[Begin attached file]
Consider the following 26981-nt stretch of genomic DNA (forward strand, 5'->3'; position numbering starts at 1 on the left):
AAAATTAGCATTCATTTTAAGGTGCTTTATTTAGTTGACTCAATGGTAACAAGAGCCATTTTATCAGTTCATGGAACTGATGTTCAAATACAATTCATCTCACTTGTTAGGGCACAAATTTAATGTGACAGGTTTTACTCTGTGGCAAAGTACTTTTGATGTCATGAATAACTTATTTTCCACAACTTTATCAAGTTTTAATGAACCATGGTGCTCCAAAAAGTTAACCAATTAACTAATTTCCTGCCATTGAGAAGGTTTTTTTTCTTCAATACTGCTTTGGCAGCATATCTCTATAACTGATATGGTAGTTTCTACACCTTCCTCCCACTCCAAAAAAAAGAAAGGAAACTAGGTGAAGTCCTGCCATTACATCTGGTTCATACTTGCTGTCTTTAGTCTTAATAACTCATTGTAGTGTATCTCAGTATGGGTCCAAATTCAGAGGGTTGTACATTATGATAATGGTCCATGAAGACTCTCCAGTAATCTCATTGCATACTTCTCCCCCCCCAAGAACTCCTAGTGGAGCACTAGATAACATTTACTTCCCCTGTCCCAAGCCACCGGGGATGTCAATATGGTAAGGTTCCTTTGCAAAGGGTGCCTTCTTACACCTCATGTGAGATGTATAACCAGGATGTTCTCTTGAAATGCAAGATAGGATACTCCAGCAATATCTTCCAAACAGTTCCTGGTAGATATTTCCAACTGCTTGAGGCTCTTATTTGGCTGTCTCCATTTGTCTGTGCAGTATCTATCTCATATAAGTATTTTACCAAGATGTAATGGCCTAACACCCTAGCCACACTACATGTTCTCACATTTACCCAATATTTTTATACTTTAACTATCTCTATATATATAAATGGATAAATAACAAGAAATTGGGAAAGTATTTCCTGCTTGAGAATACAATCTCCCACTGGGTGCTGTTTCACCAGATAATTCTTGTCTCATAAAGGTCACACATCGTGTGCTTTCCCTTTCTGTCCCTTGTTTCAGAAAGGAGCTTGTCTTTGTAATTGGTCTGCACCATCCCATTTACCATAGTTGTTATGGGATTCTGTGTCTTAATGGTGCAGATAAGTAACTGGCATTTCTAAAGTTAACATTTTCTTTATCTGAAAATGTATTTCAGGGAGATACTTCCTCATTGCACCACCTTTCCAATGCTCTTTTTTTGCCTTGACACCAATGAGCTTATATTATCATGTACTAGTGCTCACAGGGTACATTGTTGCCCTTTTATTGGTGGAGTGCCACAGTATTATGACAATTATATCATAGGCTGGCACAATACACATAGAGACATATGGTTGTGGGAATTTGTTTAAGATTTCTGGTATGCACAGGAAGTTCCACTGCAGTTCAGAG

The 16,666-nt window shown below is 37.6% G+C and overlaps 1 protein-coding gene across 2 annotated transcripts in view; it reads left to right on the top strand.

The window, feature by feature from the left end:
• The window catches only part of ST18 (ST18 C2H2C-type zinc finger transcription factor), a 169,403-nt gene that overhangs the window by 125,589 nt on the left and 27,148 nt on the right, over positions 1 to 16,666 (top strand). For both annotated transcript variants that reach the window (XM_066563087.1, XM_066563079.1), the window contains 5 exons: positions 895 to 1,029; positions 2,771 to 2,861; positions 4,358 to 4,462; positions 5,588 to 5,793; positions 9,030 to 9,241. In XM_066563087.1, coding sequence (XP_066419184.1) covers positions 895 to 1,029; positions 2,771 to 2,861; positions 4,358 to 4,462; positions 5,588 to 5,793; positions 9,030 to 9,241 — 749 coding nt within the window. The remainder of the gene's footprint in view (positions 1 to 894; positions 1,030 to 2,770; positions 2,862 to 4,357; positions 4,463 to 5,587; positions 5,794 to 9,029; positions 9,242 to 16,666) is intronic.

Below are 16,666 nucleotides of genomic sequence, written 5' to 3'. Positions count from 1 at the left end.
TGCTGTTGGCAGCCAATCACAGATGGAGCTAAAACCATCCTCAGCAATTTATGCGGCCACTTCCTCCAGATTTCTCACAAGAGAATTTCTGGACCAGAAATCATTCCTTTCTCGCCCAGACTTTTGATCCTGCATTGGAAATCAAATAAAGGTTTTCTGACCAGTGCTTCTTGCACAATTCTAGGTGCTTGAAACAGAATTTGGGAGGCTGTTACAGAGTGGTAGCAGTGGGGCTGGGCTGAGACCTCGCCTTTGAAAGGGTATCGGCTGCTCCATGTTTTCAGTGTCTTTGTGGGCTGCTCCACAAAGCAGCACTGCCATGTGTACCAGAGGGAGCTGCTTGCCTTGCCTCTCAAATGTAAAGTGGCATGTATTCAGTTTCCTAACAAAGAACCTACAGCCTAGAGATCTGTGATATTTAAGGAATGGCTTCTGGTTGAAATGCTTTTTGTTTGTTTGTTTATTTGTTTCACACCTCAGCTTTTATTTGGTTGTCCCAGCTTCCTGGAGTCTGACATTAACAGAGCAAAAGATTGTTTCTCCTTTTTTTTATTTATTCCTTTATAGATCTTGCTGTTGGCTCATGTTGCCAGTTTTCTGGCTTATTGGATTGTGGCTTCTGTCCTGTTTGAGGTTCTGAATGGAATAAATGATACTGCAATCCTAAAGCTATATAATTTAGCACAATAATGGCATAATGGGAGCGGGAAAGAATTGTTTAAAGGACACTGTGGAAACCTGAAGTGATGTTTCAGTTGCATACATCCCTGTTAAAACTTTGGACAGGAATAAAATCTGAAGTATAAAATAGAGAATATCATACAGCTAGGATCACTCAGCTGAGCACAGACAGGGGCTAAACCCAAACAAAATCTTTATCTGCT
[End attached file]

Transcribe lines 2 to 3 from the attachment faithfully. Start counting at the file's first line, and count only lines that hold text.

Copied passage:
AAAATTAGCATTCATTTTAAGGTGCTTTATTTAGTTGACTCAATGGTAACAAGAGCCATTTTATCAGTTCATGGAACTGATGTTCAAATACAATTCATCTCACTTGTTAGGGCACAAATTTAATGTGACAGGTTTTACTCTGTGGCAAAGTACTTTTGATGTCATGAATAACTTATTTTCCACAACTTTATCAAGTTTTAATGAACCATGGTGCTCCAAAAAGTTAACCAATTAACTAATTTCCTGCCATTGAGAAGGTTTTTTTTCTTCAATACTGCTTTGGCAGCATATCTCTATAACTGATATGGTAGTTTCTACACCTTCCTCCCACTCCAAAAAAAAGAAAGGAAACTAGGTGAAGTCCTGCCATTACATCTGGTTCATACTTGCTGTCTTTAGTCTTAATAACTCATTGTAGTGTATCTCAGTATGGGTCCAAATTCAGAGGGTTGTACATTATGATAATGGTCCATGAAGACTCTCCAGTAATCTCATTGCATACTTCTCCCCCCCCAAGAACTCCTAGTGGAGCACTAGATAACATTTACTTCCCCTGTCCCAAGCCACCGGGGATGTCAATATGGTAAGGTTCCTTTGCAAAGGGTGCCTTCTTACACCTCATGTGAGATGTATAACCAGGATGTTCTCTTGAAATGCAAGATAGGATACTCCAGCAATATCTTCCAAACAGTTCCTGGTAGATATTTCCAACTGCTTGAGGCTCTTATTTGGCTGTCTCCATTTGTCTGTGCAGTATCTATCTCATATAAGTATTTTACCAAGATGTAATGGCCTAACACCCTAGCCACACTACATGTTCTCACATTTACCCAATATTTTTATACTTTAACTATCTCTATATATATAAATGGATAAATAACAAGAAATTGGGAAAGTATTTCCTGCTTGAGAATACAATCTCCCACTGGGTGCTGTTTCACCAGATAATTCTTGTCTCATAAAGGTCACACATCGTGTGCTTTCCCTTTCTGTCCCTTGTTTCAGAAAGGAGCTTGTCTTTGTAATTGGTCTGCACCATCCCATTTACCATAGTTGTTATGGGATTCTGTGTCTTAATGGTGCAGATAAGTAACTGGCATTTCTAAAGTTAACATTTTCTTTATCTGAAAATGTATTTCAGGGAGATACTTCCTCATTGCACCACCTTTCCAATGCTCTTTTTTTGCCTTGACACCAATGAGCTTATATTATCATGTACTAGTGCTCACAGGGTACATTGTTGCCCTTTTATTGGTGGAGTGCCACAGTATTATGACAATTATATCATAGGCTGGCACAATACACATAGAGACATATGGTTGTGGGAATTTGTTTAAGATTTCTGGTATGCACAGGAAGTTCCACTGCAGTTCAGAG

The 16,666-nt window shown below is 37.6% G+C and overlaps 1 protein-coding gene across 2 annotated transcripts in view; it reads left to right on the top strand.